The Zen of Happiness

The Zen of Happiness

Often in Buddhism and other spiritual teachings they speak of desire and the need to remove it. There is a belief that desire is the root of suffering. And that often the best way to remove desire is to either remove the object of desire (for example an attractive man or woman) or remove the desire you feel within yourself. This is a superficial approach at best for it: a) does not accept that human beings naturally feel desire b) does not address the real problem, that of mental attachment to desire.

For example, an attractive man or woman walks down the street and you feel desire towards this person. The desire feels good in your body and so don’t want it to go away. In reality that  person has already walked by but your mind has already attached to the idea of that person. It then begins replaying the memory of the person over and over again in your head to keep you feeling good inside. This is attachment.

But sooner or later you are going to realize that the attractive man or woman who walked down the street is no longer there. And when that happens the blissful bubble will burst. And when it does all those good feelings disappear. Then there is no bliss, no endorphins and no escape from your reality. What you’re left with is simply you, with the depression and negative thoughts that often follow from being caught in an illusion for so long.

And so when the Buddha uttered the fateful words, “Everything changes.” He was really saying: “Do not attach to what has just gone by. Things are always falling away and new things are always arriving.

It is the mind that attaches to things, looking for a way to keep you constantly striving.  But ideally we want to let go of those thoughts and simply be here now. Instead of constantly looking, we experience what arrives and let it go when it leaves.

Of course I make this sound easy. It’s a question of surrender and trust. Let all experiences move through you. Have the experience and move on. Like undulating waves on the ocean, experiences are the same, one arrives then it subsides and another one arrives and then subsides.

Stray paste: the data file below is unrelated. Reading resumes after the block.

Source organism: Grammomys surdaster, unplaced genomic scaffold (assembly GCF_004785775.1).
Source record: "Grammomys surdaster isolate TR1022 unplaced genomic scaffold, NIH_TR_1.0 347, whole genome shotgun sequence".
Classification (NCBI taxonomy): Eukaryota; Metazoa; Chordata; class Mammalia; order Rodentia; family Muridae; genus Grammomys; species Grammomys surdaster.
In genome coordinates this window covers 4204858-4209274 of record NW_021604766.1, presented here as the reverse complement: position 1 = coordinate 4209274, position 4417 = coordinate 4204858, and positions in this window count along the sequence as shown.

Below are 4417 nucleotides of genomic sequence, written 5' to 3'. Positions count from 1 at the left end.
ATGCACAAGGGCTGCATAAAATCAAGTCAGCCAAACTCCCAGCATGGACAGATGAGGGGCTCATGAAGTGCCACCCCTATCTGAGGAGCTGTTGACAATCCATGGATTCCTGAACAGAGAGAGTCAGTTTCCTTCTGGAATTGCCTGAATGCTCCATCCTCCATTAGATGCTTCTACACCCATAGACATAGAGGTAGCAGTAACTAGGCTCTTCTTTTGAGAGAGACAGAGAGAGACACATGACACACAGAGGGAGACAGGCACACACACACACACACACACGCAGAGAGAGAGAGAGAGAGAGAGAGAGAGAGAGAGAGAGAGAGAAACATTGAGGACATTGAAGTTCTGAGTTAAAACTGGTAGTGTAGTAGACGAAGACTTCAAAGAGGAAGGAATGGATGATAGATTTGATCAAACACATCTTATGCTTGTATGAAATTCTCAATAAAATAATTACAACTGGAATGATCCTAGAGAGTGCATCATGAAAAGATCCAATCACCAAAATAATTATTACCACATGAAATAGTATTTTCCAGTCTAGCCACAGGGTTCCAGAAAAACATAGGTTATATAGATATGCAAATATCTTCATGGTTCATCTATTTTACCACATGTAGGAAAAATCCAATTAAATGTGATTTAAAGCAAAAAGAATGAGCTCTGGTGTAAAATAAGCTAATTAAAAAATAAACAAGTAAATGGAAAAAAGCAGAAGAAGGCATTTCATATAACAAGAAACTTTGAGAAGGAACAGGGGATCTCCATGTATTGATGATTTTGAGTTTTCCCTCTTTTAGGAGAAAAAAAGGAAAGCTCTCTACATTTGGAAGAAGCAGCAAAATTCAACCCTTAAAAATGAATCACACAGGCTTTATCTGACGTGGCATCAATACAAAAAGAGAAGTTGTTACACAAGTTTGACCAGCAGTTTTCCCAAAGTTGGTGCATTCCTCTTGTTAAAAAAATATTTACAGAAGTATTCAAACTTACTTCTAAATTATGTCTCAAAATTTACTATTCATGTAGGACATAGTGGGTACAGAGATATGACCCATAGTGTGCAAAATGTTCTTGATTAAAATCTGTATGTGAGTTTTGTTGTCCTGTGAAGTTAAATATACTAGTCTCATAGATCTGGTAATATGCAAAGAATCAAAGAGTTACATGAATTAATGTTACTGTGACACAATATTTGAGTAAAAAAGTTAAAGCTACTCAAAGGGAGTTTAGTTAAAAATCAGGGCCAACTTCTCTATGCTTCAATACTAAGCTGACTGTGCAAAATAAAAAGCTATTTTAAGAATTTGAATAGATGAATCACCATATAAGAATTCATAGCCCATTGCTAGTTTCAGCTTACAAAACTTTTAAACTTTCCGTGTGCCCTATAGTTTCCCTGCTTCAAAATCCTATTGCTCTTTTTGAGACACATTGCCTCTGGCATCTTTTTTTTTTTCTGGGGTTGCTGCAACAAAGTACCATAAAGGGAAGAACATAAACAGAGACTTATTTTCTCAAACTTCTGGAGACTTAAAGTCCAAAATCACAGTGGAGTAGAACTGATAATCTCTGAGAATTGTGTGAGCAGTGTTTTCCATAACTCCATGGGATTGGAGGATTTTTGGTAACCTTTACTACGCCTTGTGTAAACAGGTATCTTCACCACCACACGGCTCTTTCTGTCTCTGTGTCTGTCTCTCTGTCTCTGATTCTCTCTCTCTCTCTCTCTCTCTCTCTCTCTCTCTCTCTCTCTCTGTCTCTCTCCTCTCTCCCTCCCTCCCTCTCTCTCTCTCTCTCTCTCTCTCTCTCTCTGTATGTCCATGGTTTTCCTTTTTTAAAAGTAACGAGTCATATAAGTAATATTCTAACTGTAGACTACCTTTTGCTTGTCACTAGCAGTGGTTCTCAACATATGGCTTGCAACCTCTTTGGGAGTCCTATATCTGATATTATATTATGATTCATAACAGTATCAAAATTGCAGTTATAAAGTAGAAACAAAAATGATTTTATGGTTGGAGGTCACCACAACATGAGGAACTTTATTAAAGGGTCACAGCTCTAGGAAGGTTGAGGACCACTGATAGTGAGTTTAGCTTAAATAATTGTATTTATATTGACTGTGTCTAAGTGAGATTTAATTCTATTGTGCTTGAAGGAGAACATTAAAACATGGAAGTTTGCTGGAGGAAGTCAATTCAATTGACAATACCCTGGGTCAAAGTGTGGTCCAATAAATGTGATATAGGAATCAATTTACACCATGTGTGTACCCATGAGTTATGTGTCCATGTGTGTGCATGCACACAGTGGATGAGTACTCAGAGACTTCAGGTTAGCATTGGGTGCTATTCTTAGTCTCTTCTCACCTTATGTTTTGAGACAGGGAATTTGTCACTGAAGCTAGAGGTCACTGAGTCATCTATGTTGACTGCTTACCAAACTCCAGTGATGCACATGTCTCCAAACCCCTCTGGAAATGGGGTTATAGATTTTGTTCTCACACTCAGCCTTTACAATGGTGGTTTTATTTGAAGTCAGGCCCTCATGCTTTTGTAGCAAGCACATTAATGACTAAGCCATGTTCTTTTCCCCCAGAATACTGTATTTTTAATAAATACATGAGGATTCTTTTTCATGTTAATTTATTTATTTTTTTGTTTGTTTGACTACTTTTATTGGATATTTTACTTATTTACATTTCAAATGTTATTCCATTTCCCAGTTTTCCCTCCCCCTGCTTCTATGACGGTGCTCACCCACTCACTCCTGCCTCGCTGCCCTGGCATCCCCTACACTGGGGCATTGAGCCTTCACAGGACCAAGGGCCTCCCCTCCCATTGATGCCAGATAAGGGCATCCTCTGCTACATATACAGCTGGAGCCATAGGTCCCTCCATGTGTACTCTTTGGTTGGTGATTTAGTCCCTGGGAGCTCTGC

A key aspect of not attaching is not reacting to these waves. One does this by staying calm and letting life move through you. Allowing experiences to happen.

*On a side note this does not mean letting somebody do something to you that is inappropriate (e.g. abusive). It simply means letting experiences move through you, learning from them, releasing and acting appropriately.

Appreciate what is arriving but do not attach to it. Take time to simply relax and allow things to happen. If your mind continues to play over a deep seated desire then look at the experience and determine why that desire keeps coming up. What is missing in your life that continues to trigger it? Then let the experience go. Let it all go. And see what happens.

Allow it all to arrive and be dealt with easily. And then you have mastered desire.  You are appreciating everything the world has to offer, dropping experiences as they pass and finding more along the way.

 

On the road to enlightenment, all hurdles are simply pillows that you fall into.

Heron Free

By | 2016-11-30T03:30:08+00:00 February 10th, 2012|Enlightenment, Featured Articles, Psychology, Zen|0 Comments

About the Author:

Calgary psychologist and relationship expert, Heron Free, M.Ed., R.Psych is an author and outside of the box thinker in the fields of personal growth and change. He is the author of The Relationship Code and The Infinite Relationship.

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